Monday, February 3, 2014

Surprise: Survey Finds Local Officials Not That Interested in State Aid for Detroit

Posted By on Mon, Feb 3, 2014 at 5:56 PM

Much has been said about the so-called "Grand Bargain" that intends to shore up Detroit's pension funds and prevent any sale of artwork in the Detroit Institute of Arts' collection. The plan, hatched in November by Gerald Rosen, the appointed mediator in Detroit's ongoing bankruptcy case, calls for nearly $800 million in financial assistance from a slew of nonprofit foundations, the state legislature, and the museum itself.

Upon word of the DIA's $100 million commitment last week, the plan was heralded by the Detroit Free Press as a "a potential turning point in Detroit’s historic Chapter 9 bankruptcy, helping clear a path to a less painful and faster resolution to the bankruptcy."

Sounds sticky, no? That's probably because nearly half of the fund rides on approval from Lansing. Gov. Rick Snyder announced a $350 million pledge last month, a possible "tough sell," The Detroit News reported.

And wouldn't you know it, according to a survey released today by the University of Michigan, it could be an issue. Sixteen percent of respondents from cities, townships and villages across the state supported the idea of financial assistance for Detroit, while 57 percent said they were outright against contributing aid.

They're not state represntatives, but they indicate the likely prevailing sentiment about a possible bailout settlement for Detroit.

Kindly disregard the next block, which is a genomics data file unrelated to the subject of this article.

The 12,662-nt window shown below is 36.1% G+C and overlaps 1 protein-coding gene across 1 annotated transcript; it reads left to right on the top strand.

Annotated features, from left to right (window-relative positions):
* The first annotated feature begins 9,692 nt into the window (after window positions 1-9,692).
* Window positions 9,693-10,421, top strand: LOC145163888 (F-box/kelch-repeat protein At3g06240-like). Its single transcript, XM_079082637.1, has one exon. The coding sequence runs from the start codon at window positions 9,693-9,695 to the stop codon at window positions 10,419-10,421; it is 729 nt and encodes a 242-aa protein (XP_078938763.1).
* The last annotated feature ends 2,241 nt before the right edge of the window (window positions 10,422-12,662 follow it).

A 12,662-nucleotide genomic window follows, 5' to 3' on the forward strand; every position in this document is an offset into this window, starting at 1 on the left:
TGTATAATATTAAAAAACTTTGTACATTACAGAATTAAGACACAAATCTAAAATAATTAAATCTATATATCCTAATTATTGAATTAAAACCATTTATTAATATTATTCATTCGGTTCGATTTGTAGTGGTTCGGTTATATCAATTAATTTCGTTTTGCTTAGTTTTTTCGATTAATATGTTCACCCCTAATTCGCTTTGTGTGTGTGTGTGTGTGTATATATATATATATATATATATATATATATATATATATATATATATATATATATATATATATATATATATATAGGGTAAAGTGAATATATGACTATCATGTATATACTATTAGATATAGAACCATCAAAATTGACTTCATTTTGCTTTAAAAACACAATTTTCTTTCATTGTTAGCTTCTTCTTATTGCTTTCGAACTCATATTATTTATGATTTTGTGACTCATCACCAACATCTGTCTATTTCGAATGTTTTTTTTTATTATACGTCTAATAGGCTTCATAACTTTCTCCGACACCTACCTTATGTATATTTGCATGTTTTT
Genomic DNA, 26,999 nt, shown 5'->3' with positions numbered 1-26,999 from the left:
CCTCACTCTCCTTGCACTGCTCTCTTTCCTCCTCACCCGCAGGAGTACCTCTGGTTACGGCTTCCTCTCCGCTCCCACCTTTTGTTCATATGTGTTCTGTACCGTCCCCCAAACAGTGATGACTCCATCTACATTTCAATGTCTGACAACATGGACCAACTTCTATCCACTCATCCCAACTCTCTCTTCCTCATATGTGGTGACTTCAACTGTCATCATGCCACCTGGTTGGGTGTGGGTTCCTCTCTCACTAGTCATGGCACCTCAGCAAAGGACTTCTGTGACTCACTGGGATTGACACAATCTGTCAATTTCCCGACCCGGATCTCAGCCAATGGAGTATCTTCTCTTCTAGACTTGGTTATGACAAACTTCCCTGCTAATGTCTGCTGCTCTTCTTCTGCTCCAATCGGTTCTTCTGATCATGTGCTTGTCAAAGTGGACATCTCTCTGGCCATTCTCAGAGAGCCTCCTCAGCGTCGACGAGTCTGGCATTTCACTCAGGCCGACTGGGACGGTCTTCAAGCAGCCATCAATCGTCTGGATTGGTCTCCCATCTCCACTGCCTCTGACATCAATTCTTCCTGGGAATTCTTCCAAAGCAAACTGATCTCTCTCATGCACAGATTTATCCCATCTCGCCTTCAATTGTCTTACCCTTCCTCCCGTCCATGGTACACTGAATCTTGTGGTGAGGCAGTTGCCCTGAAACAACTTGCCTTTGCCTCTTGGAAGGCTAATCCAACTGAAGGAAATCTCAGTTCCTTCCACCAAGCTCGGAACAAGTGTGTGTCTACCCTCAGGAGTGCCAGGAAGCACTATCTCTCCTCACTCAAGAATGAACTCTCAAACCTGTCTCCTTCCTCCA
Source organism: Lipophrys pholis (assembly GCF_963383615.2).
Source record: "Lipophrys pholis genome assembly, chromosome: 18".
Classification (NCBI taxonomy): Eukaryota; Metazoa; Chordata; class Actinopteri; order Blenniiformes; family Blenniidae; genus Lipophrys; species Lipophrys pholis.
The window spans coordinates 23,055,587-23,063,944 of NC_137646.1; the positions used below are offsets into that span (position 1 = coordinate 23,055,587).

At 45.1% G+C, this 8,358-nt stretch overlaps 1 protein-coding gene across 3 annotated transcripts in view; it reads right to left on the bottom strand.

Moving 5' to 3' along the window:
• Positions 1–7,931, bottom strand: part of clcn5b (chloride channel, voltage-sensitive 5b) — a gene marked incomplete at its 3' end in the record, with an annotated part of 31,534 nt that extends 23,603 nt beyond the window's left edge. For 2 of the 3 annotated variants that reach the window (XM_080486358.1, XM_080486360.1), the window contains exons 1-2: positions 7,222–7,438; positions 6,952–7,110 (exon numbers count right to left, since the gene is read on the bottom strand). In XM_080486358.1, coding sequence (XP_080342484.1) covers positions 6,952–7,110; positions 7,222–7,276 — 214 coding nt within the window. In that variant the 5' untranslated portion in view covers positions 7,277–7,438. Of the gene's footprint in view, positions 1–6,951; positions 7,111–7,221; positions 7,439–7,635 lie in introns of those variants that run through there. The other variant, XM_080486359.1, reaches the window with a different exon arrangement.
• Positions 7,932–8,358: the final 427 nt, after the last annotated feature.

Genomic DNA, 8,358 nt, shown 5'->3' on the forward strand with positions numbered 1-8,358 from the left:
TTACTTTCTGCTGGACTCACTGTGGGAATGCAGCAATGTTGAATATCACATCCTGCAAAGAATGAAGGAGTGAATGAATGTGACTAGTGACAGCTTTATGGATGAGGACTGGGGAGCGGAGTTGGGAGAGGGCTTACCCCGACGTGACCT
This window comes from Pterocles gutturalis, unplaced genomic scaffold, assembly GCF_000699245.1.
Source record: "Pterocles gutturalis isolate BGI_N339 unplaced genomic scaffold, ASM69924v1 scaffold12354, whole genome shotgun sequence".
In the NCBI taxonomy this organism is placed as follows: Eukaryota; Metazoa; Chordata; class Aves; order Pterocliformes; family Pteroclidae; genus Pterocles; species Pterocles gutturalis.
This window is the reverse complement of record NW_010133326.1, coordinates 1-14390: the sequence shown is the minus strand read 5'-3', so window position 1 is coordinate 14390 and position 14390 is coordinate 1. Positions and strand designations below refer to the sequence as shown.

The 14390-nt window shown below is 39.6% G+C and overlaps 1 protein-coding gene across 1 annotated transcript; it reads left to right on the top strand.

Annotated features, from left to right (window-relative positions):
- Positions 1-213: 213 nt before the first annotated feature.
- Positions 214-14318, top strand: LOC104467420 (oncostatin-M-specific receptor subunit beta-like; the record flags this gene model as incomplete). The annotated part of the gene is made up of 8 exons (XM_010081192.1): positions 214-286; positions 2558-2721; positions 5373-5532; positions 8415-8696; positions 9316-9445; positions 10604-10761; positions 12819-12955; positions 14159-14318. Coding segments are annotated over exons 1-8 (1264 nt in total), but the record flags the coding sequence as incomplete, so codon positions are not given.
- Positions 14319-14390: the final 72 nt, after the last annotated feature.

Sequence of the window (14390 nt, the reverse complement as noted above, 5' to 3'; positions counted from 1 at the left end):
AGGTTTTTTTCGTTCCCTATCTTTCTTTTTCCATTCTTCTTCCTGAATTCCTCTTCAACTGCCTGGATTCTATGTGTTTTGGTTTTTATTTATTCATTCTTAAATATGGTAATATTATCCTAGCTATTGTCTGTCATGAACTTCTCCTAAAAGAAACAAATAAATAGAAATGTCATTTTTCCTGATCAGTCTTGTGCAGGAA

But, by most accounts, the state's $350 million pledge seems to be taken as a given. Detroit Emergency Manager Kevyn Orr included it in the draft bankruptcy-exit plan he shipped to the city's creditors this week. Orr faces a March 1 deadline to submit a final version of that plan to the U.S. Bankruptcy Court in Detroit.

Senate Appropriations Chairman Roger Kahn called the pledge an "uphill battle" for Snyder.

"I don't enjoy disagreeing with the governor, or disagreeing with him publicly," Kahn told us Monday, "but I do think an awful lot of us are skeptical of the do-ability of that proposal."

Kahn says the issues are aplenty: Whether or not the state legislature would support the plan, whether it would achieve the desired goal of "protecting the DIA" if Judge Steven Rhodes, who's overseeing Detroit's bankruptcy case, would approve the plan, and, if any safeguards would be built into the proposal to prevent a similar incident in the future.

"It's a moving target," Kahn says. "I have a responsibility ... to listen and vet the idea ... and I’ll try to do it fairly."

Douglas Bernstein, the area's de facto municipal bankruptcy expert, says Orr could submit the bankruptcy-exit plan that's been circulated to creditors by the March 1 deadline, but it'll likely be amended, "and that's not unusual."

"But before it gets confirmed, [Orr is] going to have to demonstrate that the money’s real and it’s there," Bernstein says. "'Cause in order to get a plan confirmed, he has to demonstrate capability."

Considering everyone, including Orr, appears to believe Detroit City Council will vote to remove him in September, the expedited timeline puts pressure on everybody, Bernstein says.

"That's not a bad thing, necessarily," he says. "It increases the stress level."

 

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